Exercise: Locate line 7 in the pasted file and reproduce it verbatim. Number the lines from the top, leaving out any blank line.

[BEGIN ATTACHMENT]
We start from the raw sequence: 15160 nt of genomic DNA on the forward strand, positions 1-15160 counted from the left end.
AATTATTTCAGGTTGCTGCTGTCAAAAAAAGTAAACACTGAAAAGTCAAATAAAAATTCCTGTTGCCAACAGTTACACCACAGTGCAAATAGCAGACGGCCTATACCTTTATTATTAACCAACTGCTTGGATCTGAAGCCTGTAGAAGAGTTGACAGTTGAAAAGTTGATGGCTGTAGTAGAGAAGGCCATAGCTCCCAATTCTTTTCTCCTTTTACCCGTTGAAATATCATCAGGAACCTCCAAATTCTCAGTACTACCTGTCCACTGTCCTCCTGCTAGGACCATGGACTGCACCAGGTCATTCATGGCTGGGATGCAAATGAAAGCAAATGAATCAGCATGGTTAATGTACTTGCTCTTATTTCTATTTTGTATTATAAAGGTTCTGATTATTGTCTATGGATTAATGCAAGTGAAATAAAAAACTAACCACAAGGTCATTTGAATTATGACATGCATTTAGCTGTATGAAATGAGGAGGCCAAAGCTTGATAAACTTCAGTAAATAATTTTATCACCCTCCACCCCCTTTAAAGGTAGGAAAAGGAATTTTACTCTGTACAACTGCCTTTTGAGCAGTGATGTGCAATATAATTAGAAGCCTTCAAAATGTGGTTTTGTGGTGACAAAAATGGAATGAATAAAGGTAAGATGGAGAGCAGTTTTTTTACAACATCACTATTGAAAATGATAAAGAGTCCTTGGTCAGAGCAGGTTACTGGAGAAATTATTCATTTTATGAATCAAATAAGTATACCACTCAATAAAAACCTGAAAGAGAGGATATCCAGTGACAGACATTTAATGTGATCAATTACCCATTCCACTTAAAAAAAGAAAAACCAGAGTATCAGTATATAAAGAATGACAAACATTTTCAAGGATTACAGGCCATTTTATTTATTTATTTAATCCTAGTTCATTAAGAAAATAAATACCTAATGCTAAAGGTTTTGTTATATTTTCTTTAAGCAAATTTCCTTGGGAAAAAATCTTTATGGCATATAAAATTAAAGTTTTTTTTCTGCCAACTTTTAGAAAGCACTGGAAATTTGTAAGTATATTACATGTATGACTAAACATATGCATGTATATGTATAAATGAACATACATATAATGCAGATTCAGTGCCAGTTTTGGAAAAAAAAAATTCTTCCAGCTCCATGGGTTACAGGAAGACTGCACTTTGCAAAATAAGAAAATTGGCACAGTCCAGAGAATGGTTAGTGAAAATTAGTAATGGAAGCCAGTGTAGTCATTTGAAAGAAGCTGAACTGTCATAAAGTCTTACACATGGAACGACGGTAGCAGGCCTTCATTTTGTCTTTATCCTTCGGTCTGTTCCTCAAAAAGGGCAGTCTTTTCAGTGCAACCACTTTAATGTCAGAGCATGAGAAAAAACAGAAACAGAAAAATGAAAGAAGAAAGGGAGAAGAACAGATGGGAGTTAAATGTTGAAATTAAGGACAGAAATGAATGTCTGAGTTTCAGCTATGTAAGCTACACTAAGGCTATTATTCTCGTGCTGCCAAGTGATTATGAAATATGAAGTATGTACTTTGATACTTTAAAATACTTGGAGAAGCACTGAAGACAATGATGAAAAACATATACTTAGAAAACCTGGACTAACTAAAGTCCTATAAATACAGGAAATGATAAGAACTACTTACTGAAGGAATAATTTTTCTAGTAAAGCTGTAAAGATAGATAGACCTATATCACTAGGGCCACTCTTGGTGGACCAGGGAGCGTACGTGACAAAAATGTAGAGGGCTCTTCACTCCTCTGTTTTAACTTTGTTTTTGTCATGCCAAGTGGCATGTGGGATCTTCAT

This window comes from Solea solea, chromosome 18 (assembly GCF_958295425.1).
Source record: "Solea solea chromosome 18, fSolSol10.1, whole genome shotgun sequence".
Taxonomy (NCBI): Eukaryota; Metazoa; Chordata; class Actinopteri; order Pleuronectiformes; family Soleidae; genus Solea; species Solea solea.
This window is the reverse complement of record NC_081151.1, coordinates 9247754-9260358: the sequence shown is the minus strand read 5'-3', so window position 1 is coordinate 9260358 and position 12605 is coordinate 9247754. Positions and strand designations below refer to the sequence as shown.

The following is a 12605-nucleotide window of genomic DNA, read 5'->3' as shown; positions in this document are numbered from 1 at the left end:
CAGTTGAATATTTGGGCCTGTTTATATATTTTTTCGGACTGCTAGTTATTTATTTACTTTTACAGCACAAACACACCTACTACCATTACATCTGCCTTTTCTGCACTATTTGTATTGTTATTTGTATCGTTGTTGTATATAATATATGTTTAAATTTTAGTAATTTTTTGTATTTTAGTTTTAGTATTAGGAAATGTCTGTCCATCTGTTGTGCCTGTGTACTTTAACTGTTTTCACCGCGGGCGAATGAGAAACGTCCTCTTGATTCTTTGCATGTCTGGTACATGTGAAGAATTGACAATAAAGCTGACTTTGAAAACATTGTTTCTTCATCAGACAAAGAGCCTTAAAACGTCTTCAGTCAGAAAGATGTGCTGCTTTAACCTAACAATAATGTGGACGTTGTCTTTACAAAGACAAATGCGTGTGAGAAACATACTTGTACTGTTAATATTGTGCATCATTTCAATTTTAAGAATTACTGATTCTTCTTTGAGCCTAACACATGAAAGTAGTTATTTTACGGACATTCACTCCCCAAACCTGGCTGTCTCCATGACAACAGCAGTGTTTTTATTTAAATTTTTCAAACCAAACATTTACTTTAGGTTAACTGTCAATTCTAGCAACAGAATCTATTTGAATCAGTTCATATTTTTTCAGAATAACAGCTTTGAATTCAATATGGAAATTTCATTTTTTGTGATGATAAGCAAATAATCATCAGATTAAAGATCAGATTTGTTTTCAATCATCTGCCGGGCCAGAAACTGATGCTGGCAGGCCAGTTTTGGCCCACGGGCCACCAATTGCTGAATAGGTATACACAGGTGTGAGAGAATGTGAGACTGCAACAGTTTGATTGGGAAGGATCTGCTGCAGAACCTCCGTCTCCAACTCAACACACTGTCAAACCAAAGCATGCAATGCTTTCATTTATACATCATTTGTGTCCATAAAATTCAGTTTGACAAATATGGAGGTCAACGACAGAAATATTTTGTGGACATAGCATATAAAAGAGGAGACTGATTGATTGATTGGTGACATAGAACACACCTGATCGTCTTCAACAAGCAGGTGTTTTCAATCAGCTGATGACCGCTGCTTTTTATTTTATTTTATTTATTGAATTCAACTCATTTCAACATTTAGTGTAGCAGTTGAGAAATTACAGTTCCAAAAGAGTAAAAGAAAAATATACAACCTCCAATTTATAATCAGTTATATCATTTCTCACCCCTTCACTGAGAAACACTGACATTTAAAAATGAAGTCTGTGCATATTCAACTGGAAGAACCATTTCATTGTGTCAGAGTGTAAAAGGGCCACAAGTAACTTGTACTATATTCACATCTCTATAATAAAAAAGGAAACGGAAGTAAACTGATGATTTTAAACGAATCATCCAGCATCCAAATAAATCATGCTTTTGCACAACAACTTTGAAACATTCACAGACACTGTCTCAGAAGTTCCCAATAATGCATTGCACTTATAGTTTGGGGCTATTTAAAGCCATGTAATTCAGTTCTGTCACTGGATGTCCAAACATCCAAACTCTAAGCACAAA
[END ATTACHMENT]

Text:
The following is a 12605-nucleotide window of genomic DNA, read 5'->3' as shown; positions in this document are numbered from 1 at the left end: